It happened again... just as the market expected it would.
On Sept. 13, the Federal Reserve announced a new plan for quantitative easing (QE3). The plan -- which started on Sept. 14 -- is for the Fed to buy $40 billion of mortgage-backed securities each month until it sees a substantial improvement in the labor market.
The idea here is simple. By buying up mortgage-back securities and other financial assets, the Fed is hoping to keep interest rates low in order to spur additional borrowing, with the hope of stimulating economic activity.
The problem is, every time the Fed embarks on another round of quantitative easing, it's injecting billions of dollars of additional cash into the money supply. And as any first-year economics student would know, if the money supply starts to outstrip the supply of goods and services, prices can rise.
It's no wonder then that as soon as the market made the announcement, inflation hawks started pounding the table.
But don't be fooled by the headlines. While the argument makes sense in theory, it could be a while before we see any real inflation threats start to emerge. Let me explain...
In order for there to be inflation, two things need to happen. One, money needs to be cheap. And two, there needs to be a strong demand for goods and services. When money is cheap and demand for goods and services are high, it can create an environment where too much money is chasing too few goods. The only natural remedy is for prices to increase.
With the 10-year treasury currently yielding 1.6% money certainly qualifies as cheap. But it's the latter part of the equation -- high demand for goods and services -- that looks suspect right now.
All across the world, demand for goods and services appears to be slowing. Although central banks the world over are trying to stimulate their economies, governments are frantically slashing their budgets, which weighs on economic growth.
In Europe, unemployment current sits at 11.3%, the highest it's been since its formation. Even Germany -- considered better off than its euro peers -- has seen its unemployment rise in each of the past six months. You can't blame them if they don't feel like spending or borrowing, even at rock-bottom interest rates.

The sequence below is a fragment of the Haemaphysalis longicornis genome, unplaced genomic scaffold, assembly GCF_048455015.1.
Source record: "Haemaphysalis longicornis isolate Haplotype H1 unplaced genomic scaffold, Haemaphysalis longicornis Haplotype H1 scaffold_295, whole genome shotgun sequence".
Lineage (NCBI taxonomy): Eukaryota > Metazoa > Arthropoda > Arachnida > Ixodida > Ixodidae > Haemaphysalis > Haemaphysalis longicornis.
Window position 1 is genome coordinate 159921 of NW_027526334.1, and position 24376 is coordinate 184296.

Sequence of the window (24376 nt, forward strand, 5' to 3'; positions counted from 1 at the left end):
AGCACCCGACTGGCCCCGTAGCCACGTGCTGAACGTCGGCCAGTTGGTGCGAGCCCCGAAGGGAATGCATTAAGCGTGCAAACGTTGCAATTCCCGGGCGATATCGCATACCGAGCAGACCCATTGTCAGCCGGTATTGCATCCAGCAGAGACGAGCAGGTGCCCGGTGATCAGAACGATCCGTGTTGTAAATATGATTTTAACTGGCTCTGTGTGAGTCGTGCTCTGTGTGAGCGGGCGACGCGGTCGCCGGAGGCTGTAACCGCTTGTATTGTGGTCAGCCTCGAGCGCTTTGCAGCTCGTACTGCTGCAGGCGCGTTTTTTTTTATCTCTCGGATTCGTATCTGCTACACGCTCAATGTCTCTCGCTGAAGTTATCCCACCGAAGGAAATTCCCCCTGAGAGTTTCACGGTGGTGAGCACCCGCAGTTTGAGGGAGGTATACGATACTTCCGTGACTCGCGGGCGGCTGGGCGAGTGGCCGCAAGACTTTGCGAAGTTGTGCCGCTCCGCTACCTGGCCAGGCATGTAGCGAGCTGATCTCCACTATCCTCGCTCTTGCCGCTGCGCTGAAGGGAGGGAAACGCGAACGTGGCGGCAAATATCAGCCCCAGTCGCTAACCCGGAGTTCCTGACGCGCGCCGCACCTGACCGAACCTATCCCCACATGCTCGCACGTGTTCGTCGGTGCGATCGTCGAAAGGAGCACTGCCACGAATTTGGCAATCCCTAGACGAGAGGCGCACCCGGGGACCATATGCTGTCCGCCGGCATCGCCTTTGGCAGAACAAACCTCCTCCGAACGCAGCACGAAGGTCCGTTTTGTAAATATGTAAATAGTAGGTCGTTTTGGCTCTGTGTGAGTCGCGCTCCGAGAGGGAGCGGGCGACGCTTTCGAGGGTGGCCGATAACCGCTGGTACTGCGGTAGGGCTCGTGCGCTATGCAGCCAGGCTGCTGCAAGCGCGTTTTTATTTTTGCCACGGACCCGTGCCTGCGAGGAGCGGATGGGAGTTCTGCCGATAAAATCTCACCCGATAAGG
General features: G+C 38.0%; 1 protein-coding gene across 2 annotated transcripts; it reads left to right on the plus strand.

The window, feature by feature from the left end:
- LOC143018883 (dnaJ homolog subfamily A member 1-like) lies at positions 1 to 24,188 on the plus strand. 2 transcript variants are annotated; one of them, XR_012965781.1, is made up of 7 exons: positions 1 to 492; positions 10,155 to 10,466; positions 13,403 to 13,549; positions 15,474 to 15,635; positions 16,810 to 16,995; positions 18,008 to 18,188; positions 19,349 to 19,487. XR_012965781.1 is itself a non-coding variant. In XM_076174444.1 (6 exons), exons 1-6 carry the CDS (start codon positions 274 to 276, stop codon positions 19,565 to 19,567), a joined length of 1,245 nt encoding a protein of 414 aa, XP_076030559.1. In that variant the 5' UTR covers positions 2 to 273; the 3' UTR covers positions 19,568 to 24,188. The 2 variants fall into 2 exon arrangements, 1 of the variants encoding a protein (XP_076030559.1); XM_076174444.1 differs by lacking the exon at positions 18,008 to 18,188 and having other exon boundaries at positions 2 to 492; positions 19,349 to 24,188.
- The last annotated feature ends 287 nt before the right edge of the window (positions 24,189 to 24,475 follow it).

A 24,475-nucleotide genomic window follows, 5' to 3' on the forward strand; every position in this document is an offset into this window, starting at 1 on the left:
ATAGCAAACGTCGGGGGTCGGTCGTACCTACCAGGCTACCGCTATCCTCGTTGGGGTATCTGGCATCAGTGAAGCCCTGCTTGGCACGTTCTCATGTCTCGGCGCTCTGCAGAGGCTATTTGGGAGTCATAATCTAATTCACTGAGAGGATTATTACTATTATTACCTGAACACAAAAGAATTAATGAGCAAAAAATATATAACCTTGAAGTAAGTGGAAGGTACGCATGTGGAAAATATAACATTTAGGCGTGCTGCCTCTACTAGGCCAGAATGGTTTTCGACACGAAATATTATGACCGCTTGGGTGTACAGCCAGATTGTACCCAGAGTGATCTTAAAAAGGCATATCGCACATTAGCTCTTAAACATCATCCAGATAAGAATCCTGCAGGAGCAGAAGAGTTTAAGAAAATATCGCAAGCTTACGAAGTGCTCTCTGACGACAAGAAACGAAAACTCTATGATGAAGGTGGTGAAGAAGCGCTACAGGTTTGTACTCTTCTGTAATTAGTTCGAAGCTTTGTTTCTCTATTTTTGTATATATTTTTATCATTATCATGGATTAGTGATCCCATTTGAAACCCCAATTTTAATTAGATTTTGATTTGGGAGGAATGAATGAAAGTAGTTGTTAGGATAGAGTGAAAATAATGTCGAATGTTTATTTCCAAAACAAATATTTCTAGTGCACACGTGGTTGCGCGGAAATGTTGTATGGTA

In Japan, the situation looks even worse. During the past several years, Japan has been furiously pumping money into its economy... but to no avail. In fact, in July, Japan's core consumer prices dropped 0.3% -- the third straight month of deflation.
And then there's the United States. While the economy is undoubtedly plugging along, we are not exactly breaking any growth records. The latest data estimates that U.S. economy grew at a lackluster 1.3% in the second-quarter.
To top it off, the United States is also about to embark on a program of fiscal austerity. Whether the federal budget gets cut in an orderly fashion or via across-the-board budget cuts -- triggered by a failure to meet the conditions of the 2011 Budget Control Act -- is yet to be known. But cuts are coming.
Don't get me wrong, inflation is certainly something to fear. In periods of rising inflation, there are few winners. For income investors, inflation can be especially devastating as existing fixed income assets take it on the chin when new fixed income assets get issued at higher interest rates.
Action to Take --> But right now we're lacking the demand to really bake the inflation cake. It looks like fiscal austerity and economic uncertainty seem to be keeping it in check. As a result, it looks like your fixed-income investments are safe... at least for the time being.